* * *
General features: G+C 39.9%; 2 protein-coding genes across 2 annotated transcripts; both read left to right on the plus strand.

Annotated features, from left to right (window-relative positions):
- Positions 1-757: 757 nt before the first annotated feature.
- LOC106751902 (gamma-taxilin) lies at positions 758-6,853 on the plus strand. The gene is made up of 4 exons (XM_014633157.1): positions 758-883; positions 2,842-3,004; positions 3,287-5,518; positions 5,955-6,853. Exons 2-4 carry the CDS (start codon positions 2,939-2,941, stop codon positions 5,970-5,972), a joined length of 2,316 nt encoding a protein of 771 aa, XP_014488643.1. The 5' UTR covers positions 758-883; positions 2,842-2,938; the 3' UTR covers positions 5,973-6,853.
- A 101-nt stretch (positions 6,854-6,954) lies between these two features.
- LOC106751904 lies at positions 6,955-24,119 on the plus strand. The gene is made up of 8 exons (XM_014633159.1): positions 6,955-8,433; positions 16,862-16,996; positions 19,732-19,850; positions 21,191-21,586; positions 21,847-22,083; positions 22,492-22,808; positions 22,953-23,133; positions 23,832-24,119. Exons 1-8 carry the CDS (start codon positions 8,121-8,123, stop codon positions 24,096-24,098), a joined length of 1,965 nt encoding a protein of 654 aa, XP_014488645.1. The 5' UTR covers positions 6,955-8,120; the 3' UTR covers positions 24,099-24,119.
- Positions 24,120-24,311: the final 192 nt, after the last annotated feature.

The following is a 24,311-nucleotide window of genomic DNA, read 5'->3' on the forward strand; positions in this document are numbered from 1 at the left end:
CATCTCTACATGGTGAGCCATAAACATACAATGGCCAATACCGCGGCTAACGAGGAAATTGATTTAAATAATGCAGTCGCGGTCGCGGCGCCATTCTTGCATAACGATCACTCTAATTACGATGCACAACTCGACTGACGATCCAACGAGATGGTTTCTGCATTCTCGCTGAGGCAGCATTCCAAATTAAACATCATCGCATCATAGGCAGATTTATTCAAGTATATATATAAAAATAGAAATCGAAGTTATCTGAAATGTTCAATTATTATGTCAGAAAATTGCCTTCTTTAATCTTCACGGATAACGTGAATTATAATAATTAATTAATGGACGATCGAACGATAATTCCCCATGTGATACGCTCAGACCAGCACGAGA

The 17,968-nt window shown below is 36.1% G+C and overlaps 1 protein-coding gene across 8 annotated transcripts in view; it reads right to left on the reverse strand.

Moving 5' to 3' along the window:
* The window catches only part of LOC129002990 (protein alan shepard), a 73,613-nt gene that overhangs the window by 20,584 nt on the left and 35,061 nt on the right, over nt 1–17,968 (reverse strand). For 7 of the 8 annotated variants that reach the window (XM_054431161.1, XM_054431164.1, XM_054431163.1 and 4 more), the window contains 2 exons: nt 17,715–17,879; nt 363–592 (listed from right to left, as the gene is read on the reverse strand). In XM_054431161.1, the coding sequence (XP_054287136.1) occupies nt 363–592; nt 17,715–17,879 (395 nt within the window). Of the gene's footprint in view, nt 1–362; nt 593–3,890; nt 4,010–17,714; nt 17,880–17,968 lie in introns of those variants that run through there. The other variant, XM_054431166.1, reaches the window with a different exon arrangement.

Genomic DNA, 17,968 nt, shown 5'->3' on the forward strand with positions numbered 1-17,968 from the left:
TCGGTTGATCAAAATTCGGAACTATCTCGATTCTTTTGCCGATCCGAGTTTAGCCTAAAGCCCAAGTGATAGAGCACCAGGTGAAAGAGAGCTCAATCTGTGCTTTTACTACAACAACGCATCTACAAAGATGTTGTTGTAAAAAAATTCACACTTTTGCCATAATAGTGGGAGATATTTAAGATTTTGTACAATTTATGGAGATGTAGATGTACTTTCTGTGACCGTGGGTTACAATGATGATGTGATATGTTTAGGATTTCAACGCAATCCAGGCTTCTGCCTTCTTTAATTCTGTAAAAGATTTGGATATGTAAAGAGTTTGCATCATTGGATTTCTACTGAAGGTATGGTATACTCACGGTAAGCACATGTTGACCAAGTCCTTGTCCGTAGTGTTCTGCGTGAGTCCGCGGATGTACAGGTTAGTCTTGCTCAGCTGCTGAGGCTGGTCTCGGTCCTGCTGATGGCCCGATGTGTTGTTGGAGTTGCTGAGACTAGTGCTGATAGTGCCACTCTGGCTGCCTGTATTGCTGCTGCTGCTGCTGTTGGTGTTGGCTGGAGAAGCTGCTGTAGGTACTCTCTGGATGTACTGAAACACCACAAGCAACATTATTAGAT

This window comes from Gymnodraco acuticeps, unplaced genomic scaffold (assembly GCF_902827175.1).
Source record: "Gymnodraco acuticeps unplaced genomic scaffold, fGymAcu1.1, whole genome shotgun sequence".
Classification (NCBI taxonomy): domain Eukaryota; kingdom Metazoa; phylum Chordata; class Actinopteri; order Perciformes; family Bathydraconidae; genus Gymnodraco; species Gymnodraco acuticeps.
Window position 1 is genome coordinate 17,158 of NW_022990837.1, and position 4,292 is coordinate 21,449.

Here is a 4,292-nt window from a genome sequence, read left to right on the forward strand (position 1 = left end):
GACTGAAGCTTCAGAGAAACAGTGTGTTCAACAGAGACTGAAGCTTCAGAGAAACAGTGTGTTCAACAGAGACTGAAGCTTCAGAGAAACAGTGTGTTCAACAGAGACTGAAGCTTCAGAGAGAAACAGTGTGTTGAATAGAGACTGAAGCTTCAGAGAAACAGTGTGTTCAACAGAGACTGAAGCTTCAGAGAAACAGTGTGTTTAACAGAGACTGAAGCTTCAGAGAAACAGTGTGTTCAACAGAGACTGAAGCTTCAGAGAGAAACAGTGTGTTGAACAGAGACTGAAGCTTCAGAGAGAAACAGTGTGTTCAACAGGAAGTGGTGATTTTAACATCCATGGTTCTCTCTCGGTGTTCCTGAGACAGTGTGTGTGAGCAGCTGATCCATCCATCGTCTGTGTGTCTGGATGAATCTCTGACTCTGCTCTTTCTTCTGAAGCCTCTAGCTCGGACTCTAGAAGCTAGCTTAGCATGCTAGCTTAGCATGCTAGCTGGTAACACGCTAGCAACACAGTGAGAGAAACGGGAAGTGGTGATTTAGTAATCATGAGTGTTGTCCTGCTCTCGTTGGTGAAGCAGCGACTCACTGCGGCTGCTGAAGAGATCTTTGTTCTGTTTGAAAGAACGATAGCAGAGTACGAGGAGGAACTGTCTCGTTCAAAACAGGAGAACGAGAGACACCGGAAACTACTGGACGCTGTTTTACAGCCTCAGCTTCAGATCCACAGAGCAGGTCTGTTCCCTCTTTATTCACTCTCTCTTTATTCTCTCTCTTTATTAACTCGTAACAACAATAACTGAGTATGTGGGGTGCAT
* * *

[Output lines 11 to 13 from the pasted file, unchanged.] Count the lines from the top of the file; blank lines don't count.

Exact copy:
Moving 5' to 3' along the window:
* The window catches only part of LOC129002990 (protein alan shepard), a 73,613-nt gene that overhangs the window by 20,584 nt on the left and 35,061 nt on the right, over nt 1–17,968 (reverse strand). For 7 of the 8 annotated variants that reach the window (XM_054431161.1, XM_054431164.1, XM_054431163.1 and 4 more), the window contains 2 exons: nt 17,715–17,879; nt 363–592 (listed from right to left, as the gene is read on the reverse strand). In XM_054431161.1, the coding sequence (XP_054287136.1) occupies nt 363–592; nt 17,715–17,879 (395 nt within the window). Of the gene's footprint in view, nt 1–362; nt 593–3,890; nt 4,010–17,714; nt 17,880–17,968 lie in introns of those variants that run through there. The other variant, XM_054431166.1, reaches the window with a different exon arrangement.

Genomic DNA, 17,968 nt, shown 5'->3' on the forward strand with positions numbered 1-17,968 from the left: